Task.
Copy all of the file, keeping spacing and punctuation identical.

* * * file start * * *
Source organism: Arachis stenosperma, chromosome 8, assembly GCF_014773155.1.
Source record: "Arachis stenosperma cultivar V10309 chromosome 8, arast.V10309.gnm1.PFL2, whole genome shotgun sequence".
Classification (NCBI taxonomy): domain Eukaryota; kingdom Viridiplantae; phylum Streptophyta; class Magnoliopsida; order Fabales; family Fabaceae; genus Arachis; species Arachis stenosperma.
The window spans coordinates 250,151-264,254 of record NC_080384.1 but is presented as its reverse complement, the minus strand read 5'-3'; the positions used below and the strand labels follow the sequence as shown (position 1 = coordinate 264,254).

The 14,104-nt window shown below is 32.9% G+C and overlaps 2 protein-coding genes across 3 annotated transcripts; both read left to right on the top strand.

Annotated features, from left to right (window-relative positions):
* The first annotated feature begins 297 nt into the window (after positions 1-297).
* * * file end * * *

Source organism: Arachis stenosperma, chromosome 8, assembly GCF_014773155.1.
Source record: "Arachis stenosperma cultivar V10309 chromosome 8, arast.V10309.gnm1.PFL2, whole genome shotgun sequence".
Classification (NCBI taxonomy): domain Eukaryota; kingdom Viridiplantae; phylum Streptophyta; class Magnoliopsida; order Fabales; family Fabaceae; genus Arachis; species Arachis stenosperma.
The window spans coordinates 250,151-264,254 of record NC_080384.1 but is presented as its reverse complement, the minus strand read 5'-3'; the positions used below and the strand labels follow the sequence as shown (position 1 = coordinate 264,254).

The 14,104-nt window shown below is 32.9% G+C and overlaps 2 protein-coding genes across 3 annotated transcripts; both read left to right on the top strand.

Annotated features, from left to right (window-relative positions):
* The first annotated feature begins 297 nt into the window (after positions 1-297).